I’m not going to launch into a big pro-peace anti-war rant now. Even though it may seem the stage is set for that. I’m no longer young and innocent enough to believe that war is not necessary sometimes. There are situations where lives must be sacrificed for the greater good. I really just wanted to point out some of the things to one country must consider when deciding how to interact with another.

In the last decade or so the idea of a global community has grown in leaps and bounds. Much of this has to do mainly with the free flow of information allowed to us through the Internet. The worldwide web as we know it has really only existed since 1994 when it first began to be used for commercial business. While our foreign policy was last updated in 1995, which was before the Internet had truly ripened. With the current situation more than ever before business is unconstrained by geographical limitations.

According to the “Encyclopedia Britannica Almanac 2003” Canada imports approximately 363 billion dollars worth of goods and services per year, 67.2% of this from the United States. The next largest percentage is from Japan whom account for 4.7%, followed by Mexico 3.0%, China 2.8%, U.K. 2.5%; Germany 2.2%; France 1.7%; Taiwan 1.4%; with Italy and South Korea accounting for 1.1% each. Canada Exports approximately 422.5 billion dollars of goods and services per year, 86.8% of this goes to the United States. Once again we have Japan as a not so close second accounting for 2.5%, followed by the U.K. 1.3% and South Korea 0.6%.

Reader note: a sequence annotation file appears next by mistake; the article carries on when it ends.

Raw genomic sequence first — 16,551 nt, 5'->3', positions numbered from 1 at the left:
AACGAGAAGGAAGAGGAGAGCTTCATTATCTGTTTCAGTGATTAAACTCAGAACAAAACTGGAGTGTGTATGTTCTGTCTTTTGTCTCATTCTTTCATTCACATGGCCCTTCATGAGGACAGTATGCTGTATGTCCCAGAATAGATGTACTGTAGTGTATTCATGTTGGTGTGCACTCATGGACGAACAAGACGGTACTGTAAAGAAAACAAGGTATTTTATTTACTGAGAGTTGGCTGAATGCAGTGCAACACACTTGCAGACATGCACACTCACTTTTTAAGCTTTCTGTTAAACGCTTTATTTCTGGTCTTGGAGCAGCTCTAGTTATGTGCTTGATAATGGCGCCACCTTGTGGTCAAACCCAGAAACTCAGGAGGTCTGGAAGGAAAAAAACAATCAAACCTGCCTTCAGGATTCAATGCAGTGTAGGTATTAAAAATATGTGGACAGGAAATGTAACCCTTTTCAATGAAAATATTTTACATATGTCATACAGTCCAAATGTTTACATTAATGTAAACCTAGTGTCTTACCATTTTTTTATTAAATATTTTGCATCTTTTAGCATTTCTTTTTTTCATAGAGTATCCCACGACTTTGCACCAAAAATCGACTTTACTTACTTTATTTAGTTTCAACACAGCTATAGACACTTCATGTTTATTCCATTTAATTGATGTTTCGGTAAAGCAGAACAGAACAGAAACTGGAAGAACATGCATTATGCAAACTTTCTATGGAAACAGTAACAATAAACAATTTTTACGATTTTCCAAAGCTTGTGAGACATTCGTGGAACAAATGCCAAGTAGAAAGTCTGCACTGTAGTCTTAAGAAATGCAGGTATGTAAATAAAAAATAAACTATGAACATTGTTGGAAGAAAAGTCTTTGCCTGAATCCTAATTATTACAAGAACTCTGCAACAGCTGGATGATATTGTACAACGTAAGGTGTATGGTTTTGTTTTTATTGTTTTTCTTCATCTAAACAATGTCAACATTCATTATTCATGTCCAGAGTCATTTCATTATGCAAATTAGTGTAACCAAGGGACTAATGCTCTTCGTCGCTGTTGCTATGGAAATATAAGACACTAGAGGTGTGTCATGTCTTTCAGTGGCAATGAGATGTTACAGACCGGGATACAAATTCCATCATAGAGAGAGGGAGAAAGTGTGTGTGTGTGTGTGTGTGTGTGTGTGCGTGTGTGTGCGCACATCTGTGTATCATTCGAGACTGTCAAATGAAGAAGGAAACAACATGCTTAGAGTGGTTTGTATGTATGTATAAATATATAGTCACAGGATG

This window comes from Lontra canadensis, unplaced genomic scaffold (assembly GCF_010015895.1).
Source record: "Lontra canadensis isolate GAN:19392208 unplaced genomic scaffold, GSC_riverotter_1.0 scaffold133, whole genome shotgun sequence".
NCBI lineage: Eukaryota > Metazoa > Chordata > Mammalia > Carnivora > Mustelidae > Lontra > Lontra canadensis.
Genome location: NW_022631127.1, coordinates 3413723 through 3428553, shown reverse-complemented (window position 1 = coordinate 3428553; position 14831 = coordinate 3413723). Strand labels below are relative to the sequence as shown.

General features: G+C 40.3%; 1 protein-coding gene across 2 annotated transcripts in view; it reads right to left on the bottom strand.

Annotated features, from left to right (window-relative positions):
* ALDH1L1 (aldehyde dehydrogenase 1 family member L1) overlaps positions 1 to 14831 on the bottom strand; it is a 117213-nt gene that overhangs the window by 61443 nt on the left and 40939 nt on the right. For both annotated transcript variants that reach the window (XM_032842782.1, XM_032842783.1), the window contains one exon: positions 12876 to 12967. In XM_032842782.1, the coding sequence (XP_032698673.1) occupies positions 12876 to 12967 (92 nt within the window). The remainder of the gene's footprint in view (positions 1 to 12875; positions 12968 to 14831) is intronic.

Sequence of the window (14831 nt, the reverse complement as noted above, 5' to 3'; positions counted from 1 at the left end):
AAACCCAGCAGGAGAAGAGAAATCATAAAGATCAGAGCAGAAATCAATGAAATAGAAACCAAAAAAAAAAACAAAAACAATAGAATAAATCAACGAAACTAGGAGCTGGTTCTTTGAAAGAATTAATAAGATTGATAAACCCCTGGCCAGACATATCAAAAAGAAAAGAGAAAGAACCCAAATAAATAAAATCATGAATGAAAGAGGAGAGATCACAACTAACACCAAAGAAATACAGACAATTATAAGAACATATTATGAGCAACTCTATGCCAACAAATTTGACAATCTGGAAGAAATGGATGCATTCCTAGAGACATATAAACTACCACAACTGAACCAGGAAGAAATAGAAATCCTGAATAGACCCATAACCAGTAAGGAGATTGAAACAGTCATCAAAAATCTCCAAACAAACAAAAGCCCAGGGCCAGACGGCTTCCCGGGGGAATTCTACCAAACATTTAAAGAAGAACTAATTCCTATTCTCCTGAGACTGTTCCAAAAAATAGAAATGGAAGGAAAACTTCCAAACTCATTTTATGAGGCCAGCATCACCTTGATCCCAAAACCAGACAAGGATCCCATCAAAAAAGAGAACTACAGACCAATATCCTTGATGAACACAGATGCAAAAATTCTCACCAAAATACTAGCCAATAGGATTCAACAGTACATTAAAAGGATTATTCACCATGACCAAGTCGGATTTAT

The United States import approximately 2 trillion dollars worth of goods and services per year. Roughly 19.3% of this comes from Canada, 12.8% followed by Japan with 12.8%; Mexico 10.7%; China 8.0 %; Germany 5.4%; UK 3.8%; Taiwan 3.4%; South Korea 3.0%; France 2.5%; Italy 2.2%; Singapore 1.8%; Thailand 1.4%; Philippines 1.2%; and finally Brazil accounting for 1.1%. The United States export approximately 695 billion dollars of goods and services per year. It’s major export trading partners are as follows, Canada 23.9%; Mexico 13.2%; Japan 8.3%; UK 5.4%; Germany 3.8%; South Korea 3.3%; Taiwan 2.8%; The Netherlands 2.8%; France 2.7%; Singapore 2.3%; Brazil 1.9%; China 1.9%.